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Movies for more than a good cry
It’s no mystery; we self-medicate with movies to fit our mood.
But by applying the techniques of cinema therapy, psychologist Birgit Wolz
says, we can gain much more.
Here are a few quick ways to use movies as a catharsis.
A laughing matter
Modern research confirms what we already know: Laughing makes us feel
better. If you’re feeling depressed or anxious, choosing a comedy can be an
emotional release.
Studies suggest laughing has physical benefits as well, like boosting the
immune system and decreasing ‘‘stress’’ hormones. And if you’re happy and
you know it, Wolz says movies can enhance that feeling.
Some sunny films include ‘‘Groundhog Day,’’ ‘‘Annie Hall,’’ ‘‘Babe,’’ ‘‘The
Brothers McMullen,’’ ‘‘Fried Green Tomatoes,’’ ‘‘A Fish Called Wanda,’’ and
‘‘Four Weddings and a Funeral.’’
Crying rivers
Sometimes the prescription calls for a ‘‘good cry.’’ Watching a movie that make
us weep, Wolz says, has a way of releasing repressed emotion, whether it’s
stress or sadness.
Again, recent science has a physiological explanation.
Researchers found that when people cry they release two important
neurotransmitters: leucine-enkephaline — one of the brain’s natural painrelieving
‘‘opiates’’ — and prolactin, which is released by the pituitary gland at
the first sign of stress.
Some good ‘‘bawlers’’ include ‘‘An Affair to Remember,’’ ‘‘Miracle on 34th
Street,’’ ‘‘The Color Purple,’’ ‘‘Grand Canyon,’’ ‘‘Terms of Endearment’’ and
‘‘Steel Magnolias.’’
Looking for hope
If you’re feeling a little helpless or discouraged, don’t take it out on your local
drive-through cashier. Live vicariously through cinematic heroes who have
fought the odds, or use their example to gain the courage to change your own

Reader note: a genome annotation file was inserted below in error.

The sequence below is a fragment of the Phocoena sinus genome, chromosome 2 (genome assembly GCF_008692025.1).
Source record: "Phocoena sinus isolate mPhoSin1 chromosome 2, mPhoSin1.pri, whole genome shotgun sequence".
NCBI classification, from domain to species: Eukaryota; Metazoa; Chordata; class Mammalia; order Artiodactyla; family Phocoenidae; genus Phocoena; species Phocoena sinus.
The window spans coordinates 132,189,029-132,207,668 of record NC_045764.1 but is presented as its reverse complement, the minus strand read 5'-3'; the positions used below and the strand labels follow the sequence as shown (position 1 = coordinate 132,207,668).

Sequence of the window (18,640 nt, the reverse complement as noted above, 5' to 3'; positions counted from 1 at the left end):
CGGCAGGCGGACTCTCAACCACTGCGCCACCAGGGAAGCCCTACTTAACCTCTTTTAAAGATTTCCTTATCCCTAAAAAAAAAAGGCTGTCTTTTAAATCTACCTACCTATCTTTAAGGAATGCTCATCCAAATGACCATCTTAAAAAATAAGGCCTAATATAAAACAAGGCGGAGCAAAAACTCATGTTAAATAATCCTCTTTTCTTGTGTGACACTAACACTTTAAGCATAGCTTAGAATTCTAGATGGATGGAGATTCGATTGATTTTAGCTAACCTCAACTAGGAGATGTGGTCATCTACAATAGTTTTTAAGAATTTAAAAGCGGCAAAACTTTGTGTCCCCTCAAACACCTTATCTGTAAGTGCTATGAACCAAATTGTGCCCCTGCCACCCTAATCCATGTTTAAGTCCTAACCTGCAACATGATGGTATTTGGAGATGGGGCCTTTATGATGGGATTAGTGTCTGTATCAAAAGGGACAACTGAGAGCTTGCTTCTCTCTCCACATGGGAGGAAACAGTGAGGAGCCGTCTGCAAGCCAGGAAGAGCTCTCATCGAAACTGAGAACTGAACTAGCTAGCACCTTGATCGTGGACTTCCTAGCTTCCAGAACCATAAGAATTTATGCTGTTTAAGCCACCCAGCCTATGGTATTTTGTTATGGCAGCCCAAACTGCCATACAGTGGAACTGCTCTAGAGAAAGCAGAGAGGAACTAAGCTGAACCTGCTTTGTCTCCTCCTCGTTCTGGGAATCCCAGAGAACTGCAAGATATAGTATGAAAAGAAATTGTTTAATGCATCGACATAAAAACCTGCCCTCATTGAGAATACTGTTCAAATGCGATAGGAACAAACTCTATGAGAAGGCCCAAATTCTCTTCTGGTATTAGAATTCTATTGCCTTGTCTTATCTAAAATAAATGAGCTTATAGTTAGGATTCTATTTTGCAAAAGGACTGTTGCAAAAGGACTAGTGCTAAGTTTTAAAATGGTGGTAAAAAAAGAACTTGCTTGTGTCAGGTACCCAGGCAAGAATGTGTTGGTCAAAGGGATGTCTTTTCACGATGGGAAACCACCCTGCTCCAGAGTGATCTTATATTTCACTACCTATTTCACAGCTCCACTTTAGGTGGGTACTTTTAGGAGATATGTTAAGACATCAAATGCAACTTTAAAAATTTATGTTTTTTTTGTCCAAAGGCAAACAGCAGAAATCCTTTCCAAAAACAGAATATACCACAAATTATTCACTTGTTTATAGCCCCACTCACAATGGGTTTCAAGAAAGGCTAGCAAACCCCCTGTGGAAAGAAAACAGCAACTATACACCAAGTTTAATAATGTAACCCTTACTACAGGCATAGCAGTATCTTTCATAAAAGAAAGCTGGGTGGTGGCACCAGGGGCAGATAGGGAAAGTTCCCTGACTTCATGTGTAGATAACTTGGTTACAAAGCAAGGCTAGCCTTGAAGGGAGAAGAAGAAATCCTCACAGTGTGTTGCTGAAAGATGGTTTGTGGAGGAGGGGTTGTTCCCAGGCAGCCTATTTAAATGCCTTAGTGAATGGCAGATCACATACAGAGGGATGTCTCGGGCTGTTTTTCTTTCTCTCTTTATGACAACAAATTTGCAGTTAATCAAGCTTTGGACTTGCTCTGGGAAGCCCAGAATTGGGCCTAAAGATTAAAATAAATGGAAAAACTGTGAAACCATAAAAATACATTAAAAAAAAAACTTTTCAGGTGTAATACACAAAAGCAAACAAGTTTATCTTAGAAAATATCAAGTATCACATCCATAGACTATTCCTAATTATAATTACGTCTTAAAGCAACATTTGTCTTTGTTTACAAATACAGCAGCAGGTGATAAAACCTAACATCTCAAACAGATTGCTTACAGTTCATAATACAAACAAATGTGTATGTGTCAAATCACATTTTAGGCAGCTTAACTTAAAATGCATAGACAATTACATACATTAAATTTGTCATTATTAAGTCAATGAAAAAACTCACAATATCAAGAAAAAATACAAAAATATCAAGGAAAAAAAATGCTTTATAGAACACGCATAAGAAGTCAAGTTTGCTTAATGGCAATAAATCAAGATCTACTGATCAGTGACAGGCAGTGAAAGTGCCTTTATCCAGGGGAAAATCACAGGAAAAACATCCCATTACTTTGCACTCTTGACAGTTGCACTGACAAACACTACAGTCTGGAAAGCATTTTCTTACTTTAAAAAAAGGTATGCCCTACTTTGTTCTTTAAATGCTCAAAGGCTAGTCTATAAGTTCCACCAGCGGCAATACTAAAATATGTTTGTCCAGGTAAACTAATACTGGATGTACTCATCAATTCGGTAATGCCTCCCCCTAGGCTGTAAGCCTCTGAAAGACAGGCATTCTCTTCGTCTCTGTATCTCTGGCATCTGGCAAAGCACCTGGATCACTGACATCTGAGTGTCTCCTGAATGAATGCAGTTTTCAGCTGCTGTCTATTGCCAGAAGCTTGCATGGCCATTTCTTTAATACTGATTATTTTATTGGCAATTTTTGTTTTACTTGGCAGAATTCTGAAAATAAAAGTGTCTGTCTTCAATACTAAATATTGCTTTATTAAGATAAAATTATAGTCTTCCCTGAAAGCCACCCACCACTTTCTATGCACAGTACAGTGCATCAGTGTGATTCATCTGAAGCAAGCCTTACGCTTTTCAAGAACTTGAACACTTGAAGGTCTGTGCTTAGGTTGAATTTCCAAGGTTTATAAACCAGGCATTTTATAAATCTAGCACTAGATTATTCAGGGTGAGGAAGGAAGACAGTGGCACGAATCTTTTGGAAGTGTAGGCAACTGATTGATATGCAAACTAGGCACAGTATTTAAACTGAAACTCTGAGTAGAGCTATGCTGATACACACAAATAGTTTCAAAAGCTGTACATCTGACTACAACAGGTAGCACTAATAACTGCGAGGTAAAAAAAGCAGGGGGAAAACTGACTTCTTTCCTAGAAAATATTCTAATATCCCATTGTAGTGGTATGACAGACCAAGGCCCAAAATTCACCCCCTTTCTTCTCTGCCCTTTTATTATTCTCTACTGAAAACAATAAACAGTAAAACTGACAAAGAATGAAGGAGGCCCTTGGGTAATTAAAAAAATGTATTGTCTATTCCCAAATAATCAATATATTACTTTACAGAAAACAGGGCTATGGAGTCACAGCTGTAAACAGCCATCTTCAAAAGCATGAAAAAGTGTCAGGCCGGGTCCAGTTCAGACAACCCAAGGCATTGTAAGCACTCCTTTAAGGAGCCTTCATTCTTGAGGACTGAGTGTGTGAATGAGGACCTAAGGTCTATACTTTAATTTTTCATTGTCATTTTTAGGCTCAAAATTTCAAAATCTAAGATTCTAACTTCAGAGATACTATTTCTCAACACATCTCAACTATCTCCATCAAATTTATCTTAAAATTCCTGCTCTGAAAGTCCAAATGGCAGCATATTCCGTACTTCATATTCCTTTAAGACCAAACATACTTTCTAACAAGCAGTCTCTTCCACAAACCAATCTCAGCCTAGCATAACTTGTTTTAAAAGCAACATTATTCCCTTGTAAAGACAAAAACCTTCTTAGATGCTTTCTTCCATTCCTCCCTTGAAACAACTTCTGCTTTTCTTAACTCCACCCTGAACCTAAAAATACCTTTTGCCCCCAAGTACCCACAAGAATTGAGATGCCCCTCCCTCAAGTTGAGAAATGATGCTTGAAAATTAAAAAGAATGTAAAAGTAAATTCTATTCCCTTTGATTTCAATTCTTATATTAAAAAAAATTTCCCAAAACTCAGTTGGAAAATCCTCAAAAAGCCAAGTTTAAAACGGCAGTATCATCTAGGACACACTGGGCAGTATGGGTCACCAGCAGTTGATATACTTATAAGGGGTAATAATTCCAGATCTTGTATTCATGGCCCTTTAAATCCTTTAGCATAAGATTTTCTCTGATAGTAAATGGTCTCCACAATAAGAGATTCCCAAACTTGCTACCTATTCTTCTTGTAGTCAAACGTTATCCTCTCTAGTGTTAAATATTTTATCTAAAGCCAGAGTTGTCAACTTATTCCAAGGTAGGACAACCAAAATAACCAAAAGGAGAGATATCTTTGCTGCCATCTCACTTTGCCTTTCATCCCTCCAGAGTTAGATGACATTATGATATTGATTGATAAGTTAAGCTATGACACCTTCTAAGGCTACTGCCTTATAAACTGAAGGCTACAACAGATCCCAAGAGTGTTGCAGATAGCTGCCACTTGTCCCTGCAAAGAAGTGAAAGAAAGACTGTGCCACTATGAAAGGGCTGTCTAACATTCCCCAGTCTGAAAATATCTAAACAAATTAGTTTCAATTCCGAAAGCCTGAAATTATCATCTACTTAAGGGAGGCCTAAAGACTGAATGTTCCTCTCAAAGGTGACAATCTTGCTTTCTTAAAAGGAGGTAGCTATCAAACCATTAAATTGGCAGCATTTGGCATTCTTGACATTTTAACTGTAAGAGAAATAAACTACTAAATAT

Different people will identify with different characters, Wolz says, so find one
that fits you.
Some inspiring movies: ‘‘Forrest Gump,’’ ‘‘Chariots of Fire,’’ ‘‘Do the Right
Thing,’’ ‘‘Field of Dreams,’’ ‘‘Gandhi,’’ ‘‘The Shawshank Redemption’’ and ‘‘Erin
Half-empty thinking
Sometimes it’s difficult to see the silver lining even if you’re trapped in a silverplated
mine, as is the case of Bill Murray’s character in ‘‘Groundhog Day.’’ Or
maybe you feel like Groucho Marx, who said he ‘‘would never wanna belong to
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any club that would have someone like me for a member.’’
Wolz suggests watching films where characters overcome personal doubt and
external obstacles to accomplish some goal.
Movies include: ‘‘Groundhog Day,’’ ‘‘Dead Poets Society,’’ ‘‘My Left Foot,’’ ‘‘Erin
Brockovich,’’ ‘‘Philadelphia’’ and ‘‘Welcome to the Dollhouse.’’
Let’s talk
Eh? Whad’ya say? Sometimes we think our mates or friends should be mind
readers. Or, we figure we’re talking about a concept unfamiliar to them. Or, in
many cases, our egos block us from hearing what they say.
In any case, Wolz says, many times the message breaks down most often with
the ones we love.
She suggests watching these movies as a couple, to jump-start a
conversation: ‘‘About Last Night,’’ ‘‘The Accidental Tourist,’’ ‘‘The Brothers
McMullen,’’ ‘‘The Doctor,’’ ‘‘He Said, She Said,’’ ‘‘Out of Africa’’ and ‘‘When a
Man Loves a Woman.’’
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